• Knowledge of alien languages will most often by learned by discovering "monoliths" on alien planets, but you can also learn them by conversing with helpful aliens or completing certain dialogue encounters.  You learn languages as "words," which means those words are translated when speaking with aliens or performing the many common dialogue encounters.
  • For the most part, your primary goal is to explore.  Yes, you technically have the goal of reaching the center of the universe, but going straight there will cause you to miss countless opportunities to upgrade the things listed above.
    • What's at the center of the universe?  As it turns out, what you learn on the way is much more important than what you find when you get to the center.  Flying straight to the center would be like skipping to the end of a book without learning anything about the characters and why that ending matters to them.
  • Put it all together, and you have No Man's Sky in a nutshell: explore the universe, collect minerals, upgrade your gear, learn alien languages, interact with many dialogue challenges, and learn about the universe so you have a reason for it to matter when you get to the center of it.
So that's the game.  Feel less hyped?  Well, if so, what is No Man's Sky missing?

Here's a few things off the top of my head that might be bothering you:
  • This isn't Minecraft, you won't be able to "move in" to this virtual universe, it's about being a virtual nomad, not a virtual resident.
  • This isn't EVE Online or a game from the X Universe, you won't be able to build a grand space empire, because again: you're a nomad, not a resident.
  • This isn't Elite: Dangerous.  Although it has a lot in common, progression is much more casual in No Man's Sky and the acquisition of wealth is more vestigial because your goal is to explore, not make money.  Depending on how you look at it, that might be for the better.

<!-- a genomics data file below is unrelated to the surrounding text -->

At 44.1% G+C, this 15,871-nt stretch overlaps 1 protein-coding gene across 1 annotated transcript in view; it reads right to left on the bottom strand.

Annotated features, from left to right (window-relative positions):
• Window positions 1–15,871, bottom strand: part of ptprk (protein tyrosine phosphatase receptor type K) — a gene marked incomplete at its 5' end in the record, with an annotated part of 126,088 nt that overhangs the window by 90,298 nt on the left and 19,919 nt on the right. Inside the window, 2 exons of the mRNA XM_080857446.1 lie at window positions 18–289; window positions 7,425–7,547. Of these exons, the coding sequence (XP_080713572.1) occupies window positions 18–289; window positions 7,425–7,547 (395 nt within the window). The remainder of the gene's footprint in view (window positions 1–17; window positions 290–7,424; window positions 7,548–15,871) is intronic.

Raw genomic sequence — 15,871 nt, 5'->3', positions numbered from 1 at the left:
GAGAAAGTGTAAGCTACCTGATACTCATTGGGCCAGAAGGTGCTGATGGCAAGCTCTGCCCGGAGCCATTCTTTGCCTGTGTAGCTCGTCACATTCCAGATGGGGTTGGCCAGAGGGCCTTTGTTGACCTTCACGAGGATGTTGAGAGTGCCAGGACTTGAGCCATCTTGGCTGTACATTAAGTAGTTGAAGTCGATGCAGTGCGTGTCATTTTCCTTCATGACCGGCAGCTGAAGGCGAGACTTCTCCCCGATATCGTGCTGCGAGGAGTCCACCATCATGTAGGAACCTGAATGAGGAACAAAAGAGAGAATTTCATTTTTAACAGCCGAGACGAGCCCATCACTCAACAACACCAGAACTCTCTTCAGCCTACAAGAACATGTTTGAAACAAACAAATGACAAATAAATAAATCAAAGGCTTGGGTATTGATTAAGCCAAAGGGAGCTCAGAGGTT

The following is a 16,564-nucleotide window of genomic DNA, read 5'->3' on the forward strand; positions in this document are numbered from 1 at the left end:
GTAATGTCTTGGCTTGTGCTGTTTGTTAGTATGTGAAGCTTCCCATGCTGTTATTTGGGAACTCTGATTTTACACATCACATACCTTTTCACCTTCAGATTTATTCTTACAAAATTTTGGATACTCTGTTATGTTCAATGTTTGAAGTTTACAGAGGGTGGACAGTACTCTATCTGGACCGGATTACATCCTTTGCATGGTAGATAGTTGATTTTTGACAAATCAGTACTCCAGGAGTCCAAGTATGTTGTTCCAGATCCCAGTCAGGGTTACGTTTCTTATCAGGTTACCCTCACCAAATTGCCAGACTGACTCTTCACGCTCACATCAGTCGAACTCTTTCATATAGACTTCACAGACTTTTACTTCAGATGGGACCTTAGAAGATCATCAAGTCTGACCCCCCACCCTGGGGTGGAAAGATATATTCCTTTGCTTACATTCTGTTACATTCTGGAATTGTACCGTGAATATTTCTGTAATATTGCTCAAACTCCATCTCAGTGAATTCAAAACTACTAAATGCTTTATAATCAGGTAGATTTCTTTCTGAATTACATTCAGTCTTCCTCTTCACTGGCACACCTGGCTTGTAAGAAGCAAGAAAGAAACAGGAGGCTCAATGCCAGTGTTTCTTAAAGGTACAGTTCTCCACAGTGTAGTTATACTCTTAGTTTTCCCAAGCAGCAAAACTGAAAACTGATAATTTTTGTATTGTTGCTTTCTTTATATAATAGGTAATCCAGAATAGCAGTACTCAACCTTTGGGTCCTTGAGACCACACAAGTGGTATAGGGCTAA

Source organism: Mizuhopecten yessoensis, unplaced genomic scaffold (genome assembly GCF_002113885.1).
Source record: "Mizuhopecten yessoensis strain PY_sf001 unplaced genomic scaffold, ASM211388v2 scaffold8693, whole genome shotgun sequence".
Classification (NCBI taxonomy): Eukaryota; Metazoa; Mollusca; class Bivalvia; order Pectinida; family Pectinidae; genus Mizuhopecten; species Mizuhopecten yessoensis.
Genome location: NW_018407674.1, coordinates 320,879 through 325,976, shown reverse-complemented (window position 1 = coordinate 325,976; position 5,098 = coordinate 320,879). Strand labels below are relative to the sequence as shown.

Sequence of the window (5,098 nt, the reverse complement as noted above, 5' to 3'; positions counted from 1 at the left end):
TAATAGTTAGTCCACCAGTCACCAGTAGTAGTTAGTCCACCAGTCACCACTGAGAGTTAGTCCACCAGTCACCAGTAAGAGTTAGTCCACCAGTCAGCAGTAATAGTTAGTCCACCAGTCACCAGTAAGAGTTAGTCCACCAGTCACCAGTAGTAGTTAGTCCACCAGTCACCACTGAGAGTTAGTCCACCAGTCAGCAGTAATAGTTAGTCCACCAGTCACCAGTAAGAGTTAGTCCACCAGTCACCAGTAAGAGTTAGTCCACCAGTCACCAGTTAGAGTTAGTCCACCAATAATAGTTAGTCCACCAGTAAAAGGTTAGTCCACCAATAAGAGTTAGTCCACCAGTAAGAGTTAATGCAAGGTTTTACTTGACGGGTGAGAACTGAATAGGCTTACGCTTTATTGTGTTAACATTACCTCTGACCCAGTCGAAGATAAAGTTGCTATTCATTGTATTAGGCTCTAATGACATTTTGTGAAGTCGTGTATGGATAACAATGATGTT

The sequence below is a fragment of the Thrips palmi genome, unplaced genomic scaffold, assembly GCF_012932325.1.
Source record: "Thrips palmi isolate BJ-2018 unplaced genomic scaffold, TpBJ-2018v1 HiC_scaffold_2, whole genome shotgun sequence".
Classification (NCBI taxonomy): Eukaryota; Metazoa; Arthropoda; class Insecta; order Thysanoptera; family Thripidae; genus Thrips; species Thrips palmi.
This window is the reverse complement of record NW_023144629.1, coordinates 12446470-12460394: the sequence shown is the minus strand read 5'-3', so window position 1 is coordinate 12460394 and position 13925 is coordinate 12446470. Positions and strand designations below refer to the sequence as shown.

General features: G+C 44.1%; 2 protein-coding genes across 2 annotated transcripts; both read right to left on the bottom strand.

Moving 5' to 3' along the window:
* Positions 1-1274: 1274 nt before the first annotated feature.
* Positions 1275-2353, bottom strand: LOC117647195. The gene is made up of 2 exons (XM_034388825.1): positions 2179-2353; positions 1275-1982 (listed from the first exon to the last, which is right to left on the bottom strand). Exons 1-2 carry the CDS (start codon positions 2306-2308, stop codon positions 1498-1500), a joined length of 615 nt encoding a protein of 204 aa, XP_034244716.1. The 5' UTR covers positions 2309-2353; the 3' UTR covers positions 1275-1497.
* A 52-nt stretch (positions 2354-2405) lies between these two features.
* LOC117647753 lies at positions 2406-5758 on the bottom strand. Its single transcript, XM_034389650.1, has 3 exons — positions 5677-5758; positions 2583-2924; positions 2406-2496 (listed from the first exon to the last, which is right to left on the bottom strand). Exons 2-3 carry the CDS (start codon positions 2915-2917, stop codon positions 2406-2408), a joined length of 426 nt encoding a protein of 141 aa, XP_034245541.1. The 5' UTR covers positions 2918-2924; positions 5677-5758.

• This isn't Destiny or ARK, a point I am making because there is virtually no multiplayer cooperation or competition: you are not only a nomad, you are a solo nomad.  That is going to be a deal breaker for those who really wanted to play with their friends.
That said, I still look forward to playing No Man's Sky.  It looks like a really fun romp through a procedural generated galaxy.  It is just that, in its current iteration and given their current design roles, a fun romp through a procedural generated galaxy is all that it is. 

How No Man's Sky ends up a "limited" example of a virtual world.

Why make a big deal about No Man's Sky being merely a fun romp through a procedural generated galaxy?  Well, here on Digitally Staving Off Boredom, I tend to want to talk about the progression of the artform when it comes to compelling virtual worlds.  To make a virtual world truly compelling, I feel that there must be emergent gameplay elements that are related to a greater overall purpose behind the player's activities.

In No Man's Sky, nearly none of the procedural aspects of the generated galaxies, planets, flora, fauna, rocks, and such really matters to the gameplay.  "Procedural aspects" refer to content decided upon procedurally by the game engine from available choices.  E.g. the color of a planet.

Lets say you end up discovering and naming a cat turtle alien.  Temperment is the largest impact: maybe you can feed it will dig up a buff for you, and that's something... but not enough.  Aside from cosmetic things, that cat turtle won't be any different fron another critter of similar temperament that you may find.  As such, most procedurally generated aspects of the cat turle lack purpose.

But is our cat turtle emergent?  Technically, yes, because its appearance came about in ways that even the developers themselves could not have anticipated.  However, I find this to be weak emergence since the procedural aspects of our hypothetical cat turtle have almost no gameplay impact whatsoever.  Weak emergence is not the same as no emergence... barely.

Why is this a problem?  Because what I said about the cat turtle applies to nearly all emergent aspects presented by No Man's Sky, everything from rocks to galaxies.  The procedural aspects of these actors rarely ever have gameplay import, it's 99% cosmetic fluff.